Particularly when you’re shooting portraits of celebrities or public figures, it’s important to understand that you’re adding to the story of their brand. It’s obviously a big part of their commercial life so there’s a lot of added pressure, but the process is much the same whether the subject is famous or not.
It’s important to build trust quickly and one way to establish that is to never ask your subject to do anything you wouldn’t do yourself. If I want to photograph them standing on the piano, I’ll ask them by standing on it myself.
This does two things: It demonstrates that I’m prepared to take the same risks I’m asking them to take and it also allows me to understand exactly what it feels like for them while they’re standing up there, so I know how far I can or can’t push them.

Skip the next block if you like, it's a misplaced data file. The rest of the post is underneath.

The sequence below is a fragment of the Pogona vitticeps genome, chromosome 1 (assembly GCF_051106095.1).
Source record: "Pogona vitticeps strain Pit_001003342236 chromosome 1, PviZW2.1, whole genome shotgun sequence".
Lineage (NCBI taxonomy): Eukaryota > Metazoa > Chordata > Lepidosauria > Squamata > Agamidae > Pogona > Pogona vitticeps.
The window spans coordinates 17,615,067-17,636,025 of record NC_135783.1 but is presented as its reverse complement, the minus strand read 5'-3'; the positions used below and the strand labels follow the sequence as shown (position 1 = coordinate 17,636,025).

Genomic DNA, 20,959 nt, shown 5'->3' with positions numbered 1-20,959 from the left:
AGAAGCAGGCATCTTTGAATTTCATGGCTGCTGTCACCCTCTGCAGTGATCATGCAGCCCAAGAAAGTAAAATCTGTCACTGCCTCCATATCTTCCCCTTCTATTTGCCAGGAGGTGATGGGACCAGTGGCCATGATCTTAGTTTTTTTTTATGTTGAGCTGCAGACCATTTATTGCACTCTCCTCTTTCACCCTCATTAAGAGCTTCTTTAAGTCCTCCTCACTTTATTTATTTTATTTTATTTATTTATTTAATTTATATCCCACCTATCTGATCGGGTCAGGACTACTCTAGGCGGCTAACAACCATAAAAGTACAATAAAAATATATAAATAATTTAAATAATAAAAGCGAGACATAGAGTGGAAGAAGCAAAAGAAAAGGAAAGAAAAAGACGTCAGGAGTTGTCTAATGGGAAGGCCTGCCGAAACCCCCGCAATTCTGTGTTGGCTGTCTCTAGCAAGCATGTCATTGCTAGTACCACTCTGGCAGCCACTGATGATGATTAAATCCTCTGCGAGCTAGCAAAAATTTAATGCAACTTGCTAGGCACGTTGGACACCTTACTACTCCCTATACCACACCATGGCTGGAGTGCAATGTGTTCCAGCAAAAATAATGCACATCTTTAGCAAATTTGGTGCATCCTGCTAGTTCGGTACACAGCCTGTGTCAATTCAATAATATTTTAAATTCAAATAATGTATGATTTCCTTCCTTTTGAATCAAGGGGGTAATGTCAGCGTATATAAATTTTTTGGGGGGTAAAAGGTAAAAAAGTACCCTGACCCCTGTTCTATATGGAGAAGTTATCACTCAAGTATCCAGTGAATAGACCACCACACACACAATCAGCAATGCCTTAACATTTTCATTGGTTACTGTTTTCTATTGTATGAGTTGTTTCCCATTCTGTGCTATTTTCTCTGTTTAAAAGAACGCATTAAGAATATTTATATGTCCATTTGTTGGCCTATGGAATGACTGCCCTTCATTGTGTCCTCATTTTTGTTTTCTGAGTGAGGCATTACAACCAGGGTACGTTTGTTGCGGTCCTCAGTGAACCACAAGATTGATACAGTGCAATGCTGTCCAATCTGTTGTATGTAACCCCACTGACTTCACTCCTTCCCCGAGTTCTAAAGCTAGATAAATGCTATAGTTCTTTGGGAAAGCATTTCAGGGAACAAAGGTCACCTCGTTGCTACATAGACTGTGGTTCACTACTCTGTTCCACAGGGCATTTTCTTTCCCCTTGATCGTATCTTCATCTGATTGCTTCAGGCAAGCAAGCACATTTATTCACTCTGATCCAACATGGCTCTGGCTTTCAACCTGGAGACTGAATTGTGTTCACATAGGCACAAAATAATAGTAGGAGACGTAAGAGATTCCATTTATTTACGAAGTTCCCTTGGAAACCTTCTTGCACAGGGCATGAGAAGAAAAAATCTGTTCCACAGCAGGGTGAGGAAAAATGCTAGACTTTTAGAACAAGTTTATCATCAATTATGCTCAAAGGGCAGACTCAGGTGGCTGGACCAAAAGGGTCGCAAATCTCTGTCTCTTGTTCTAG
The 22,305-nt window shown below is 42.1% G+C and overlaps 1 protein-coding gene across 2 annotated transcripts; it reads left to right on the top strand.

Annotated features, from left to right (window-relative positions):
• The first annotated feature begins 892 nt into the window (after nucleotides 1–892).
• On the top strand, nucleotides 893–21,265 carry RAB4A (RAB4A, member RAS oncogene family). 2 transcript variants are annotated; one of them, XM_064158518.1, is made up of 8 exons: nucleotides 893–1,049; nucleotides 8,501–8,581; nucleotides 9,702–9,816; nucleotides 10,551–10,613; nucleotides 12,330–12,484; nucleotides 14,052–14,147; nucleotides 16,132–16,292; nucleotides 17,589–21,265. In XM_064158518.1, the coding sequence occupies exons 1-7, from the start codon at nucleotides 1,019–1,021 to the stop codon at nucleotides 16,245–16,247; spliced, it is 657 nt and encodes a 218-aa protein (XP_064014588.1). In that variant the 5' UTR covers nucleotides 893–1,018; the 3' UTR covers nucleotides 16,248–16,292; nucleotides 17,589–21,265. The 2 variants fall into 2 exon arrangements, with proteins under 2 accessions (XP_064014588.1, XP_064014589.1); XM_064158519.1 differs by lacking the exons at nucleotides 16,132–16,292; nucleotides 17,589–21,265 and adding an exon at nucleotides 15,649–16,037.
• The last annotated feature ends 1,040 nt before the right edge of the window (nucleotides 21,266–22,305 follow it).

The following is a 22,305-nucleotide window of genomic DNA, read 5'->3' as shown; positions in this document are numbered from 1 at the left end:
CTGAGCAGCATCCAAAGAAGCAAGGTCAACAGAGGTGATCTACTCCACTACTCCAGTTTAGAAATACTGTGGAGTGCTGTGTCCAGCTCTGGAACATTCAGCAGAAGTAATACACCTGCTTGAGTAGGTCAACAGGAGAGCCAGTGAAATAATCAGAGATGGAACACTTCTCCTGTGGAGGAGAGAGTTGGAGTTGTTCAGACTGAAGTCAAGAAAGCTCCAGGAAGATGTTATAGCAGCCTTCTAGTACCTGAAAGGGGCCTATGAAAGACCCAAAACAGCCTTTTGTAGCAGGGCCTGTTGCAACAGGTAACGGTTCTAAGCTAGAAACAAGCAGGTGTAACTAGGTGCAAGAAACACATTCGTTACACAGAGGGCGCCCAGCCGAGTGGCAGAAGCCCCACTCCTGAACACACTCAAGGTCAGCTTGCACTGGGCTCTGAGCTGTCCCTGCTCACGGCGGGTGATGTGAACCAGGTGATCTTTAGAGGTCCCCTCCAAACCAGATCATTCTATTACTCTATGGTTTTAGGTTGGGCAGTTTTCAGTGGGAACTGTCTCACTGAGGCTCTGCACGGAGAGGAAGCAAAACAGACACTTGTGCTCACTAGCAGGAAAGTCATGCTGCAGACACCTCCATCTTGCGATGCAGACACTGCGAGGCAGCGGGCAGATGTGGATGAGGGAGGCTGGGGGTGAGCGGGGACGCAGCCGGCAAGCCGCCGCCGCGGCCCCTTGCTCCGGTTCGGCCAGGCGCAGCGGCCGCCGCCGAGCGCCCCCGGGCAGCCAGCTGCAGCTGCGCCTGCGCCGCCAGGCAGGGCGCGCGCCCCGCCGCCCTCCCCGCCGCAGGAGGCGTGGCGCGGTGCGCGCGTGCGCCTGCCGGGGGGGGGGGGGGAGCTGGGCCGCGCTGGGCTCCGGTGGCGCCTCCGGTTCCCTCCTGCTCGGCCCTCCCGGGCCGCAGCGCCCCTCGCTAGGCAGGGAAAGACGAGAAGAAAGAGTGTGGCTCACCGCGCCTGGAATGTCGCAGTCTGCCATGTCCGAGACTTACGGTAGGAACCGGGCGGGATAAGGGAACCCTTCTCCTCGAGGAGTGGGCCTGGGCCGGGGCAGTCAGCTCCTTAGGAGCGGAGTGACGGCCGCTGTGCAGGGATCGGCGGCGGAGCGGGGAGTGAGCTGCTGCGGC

A portrait is always a collaboration so it’s also important to make a connection quickly. I usually look for something we have in common: a place, an idea, an interest in something, and I’ll often weave that into the portrait somehow.
To involve them in the creative process, I need to understand what kind of person I’m dealing with. Are they a performer or a thinker? Will they jump up and down on a trampoline for me? Do they hate having their picture taken?
Finally, an important thing to balance is how much of me do I want in the pictures? If you think of a portrait as being like a conversation – how much should I speak and how much do I let the other person’s voice be heard?
It’s true to say, every picture you take is a picture of you. The choices we make, our opinions or points of view, are present in all the work we produce. Sometimes it’s subtle and other times more obvious, but it’s true for all of us.